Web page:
From Past To Present: Gaziantep - GeziBilen

From Past To Present: Gaziantep

We will set out on a long but pleasant journey from the early period of Gaziantep, covering Doliche, one of the oldest settlements in Turkey, and move towards the present time. We guarantee that it will definitely not be like a boring history class, and we hope you like our narration. To cut a long story short, we are setting off towards the first years of Gaziantep. Come on, follow us.

First, we have mentioned Doliche, let's find out what it is. As it is just 10 kilometres away from Gaziantep city centrum, settlements are available even today there, and it forms an alive historical place. It was proved through archaeological studies that the first settlements date back to 600 "thousand" years.

This information is enough for briefing. Now, let’s flip through the pages of the history books.

First, we need to know the primary reason why this city is such an old settlement. The closeness of Antep to Mesopotamia, where the civilizations started and the humanity developed, and to the Silk Road, where the trade was founded, not only increases the significance of Antep city but also develops its cultural and historical knowledge. Now, let's talk about the civilizations and cultures, which have lived on these lands.

As we have mentioned, the Doliches lived there. In its first years, the city was under the administration of Babylon, and when it was 1700 BC, they went under the sovereignty of Hittites. Then, these fruitful lands were explored from the nations which were continents away, and Egypt occupied there. After them, everything happened in a rapid succession. The Meds, Assyrians and Persians dominated the city respectively from 700 BC to 546 AD. After a century, in the 6th century AD came Macedonia, Seleucid and Komagene Empires could not resist magnificence of the city and conquered it. Antep city became the cultural capital for being home to all these different civilizations at various times. It formed the whole of a mosaic with its rich cuisine, traditions and customs.

In anno domini, Romans established a city named “Antiochia ad Taurum" close to Doliche. This city gained great importance for Christianity, and it was one of the cities which Saint John, one of Christ's Apostles, chose to spread Christianity. Named as Ayntab then, Antep was adjected to the Byzantium land in 395 AD following these missionary activities. With the emergence of Islam, the Muslim Army commanded by Ömer Bin Hattab was established. In 636 AD, the city was conquered from the hands of Byzantine and Islam started to be spread.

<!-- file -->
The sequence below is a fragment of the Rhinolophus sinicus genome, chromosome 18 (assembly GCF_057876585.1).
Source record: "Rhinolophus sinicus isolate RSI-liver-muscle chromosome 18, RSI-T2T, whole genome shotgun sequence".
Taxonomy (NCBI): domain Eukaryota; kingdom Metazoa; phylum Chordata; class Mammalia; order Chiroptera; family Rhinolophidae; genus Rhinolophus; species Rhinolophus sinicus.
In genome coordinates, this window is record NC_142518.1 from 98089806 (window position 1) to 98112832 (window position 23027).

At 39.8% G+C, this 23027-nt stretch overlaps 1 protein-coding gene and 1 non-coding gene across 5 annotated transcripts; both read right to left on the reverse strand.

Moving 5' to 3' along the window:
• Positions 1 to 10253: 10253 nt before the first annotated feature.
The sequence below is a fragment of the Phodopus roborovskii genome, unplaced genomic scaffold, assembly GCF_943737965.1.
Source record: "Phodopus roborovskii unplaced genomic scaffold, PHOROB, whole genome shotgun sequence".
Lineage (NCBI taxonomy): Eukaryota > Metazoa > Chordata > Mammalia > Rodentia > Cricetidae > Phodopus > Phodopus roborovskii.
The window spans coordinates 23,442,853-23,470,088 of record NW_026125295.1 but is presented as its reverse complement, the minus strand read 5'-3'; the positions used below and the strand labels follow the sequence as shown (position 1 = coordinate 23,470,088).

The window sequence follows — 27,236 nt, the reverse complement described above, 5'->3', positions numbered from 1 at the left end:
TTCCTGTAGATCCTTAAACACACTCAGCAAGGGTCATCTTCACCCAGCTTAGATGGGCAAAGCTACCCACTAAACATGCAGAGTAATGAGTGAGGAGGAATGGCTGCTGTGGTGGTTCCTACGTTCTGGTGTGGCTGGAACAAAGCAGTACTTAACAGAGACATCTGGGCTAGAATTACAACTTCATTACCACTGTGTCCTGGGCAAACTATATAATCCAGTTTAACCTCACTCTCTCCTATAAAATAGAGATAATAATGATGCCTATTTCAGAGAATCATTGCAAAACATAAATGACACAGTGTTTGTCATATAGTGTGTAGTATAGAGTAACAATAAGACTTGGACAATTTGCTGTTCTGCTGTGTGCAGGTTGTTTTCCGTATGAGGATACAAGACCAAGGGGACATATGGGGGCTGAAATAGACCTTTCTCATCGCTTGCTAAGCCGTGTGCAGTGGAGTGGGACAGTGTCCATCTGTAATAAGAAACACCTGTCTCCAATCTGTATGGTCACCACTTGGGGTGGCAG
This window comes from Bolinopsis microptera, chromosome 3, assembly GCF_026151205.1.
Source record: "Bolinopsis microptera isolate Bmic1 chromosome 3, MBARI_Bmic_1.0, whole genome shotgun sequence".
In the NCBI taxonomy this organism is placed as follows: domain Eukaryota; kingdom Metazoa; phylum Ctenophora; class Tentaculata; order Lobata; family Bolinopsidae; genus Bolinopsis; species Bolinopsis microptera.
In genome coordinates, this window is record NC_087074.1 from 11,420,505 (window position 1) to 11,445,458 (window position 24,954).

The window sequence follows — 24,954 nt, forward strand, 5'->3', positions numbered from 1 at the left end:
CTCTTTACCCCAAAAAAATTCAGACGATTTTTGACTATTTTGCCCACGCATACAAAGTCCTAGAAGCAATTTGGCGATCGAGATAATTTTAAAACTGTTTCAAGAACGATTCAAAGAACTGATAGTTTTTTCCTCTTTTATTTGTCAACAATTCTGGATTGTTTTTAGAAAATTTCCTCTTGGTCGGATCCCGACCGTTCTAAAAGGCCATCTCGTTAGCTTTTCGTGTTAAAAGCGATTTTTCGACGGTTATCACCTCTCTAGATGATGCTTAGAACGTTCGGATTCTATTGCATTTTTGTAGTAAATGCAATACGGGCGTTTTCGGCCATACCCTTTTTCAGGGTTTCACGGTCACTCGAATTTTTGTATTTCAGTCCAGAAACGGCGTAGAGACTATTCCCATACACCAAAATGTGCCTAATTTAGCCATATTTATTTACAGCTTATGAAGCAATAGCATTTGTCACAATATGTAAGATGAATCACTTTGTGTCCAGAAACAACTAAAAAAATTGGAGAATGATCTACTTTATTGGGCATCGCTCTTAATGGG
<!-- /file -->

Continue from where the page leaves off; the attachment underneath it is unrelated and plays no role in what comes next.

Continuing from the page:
In 1071, Great Seljuk State, commanded by Alp Arslan, came to the Anatolia with the Battle of Malazgirt and passed into history as the Anatolian Seljuks State. This battle enabled that Antep city went into the control of the Seljuks. Although the city was conquered and remained under the control of Ayyubids for a while, Mongolians attacked it in 1270. Occupied by Dulkadirs in 1389, Mamelukes conquered the city in 1471.

As we have stated, the city has been the home to many different civilizations in its history. When it was 1516, the Janissary army of the Ottoman commanded by Selim the Resolute adjected the city into its land. Then, the city had an important place in the Ottoman city culture.

Let’s move on to recent history.

Upon the Ottoman's losing World War I, Armistice of Mudros was concluded as many of us know. Even though it is an armistice treaty, the Ottoman was officially split into pieces after this instrument. Thus, one of the most important cities of the Ottoman for centuries, Antep was left to the auspices of the United Kingdom on 17 December 1918, and then of France on 5 November 1919.

Following the collapse of the Ottoman Empire, the Head Teacher Great Leader Gazi Mustafa Kemal Atatürk came to the fore of history stage. He started a civil revolt with the help of his fellow soldiers, and as a result, the Independence War was initiated. And the people of Antep started the resistance in 1920 risking death rather than losing their independence and joined in the Independence War. The city was led by Şahin Bey, who was one of the important names of the National Forces and had an undeniable role in defence of Antep. The city regained its independence after ten months of fighting. Then, the French soldiers had to withdraw, and the Ankara Treaty was concluded indicating officially that the city was given to the Turks.

Reclaimed after the heroic fighting of the local people, Antep was granted the title of “Gazi” (Veteran) on 8 February 1921. The city has been called as Gaziantep since then.

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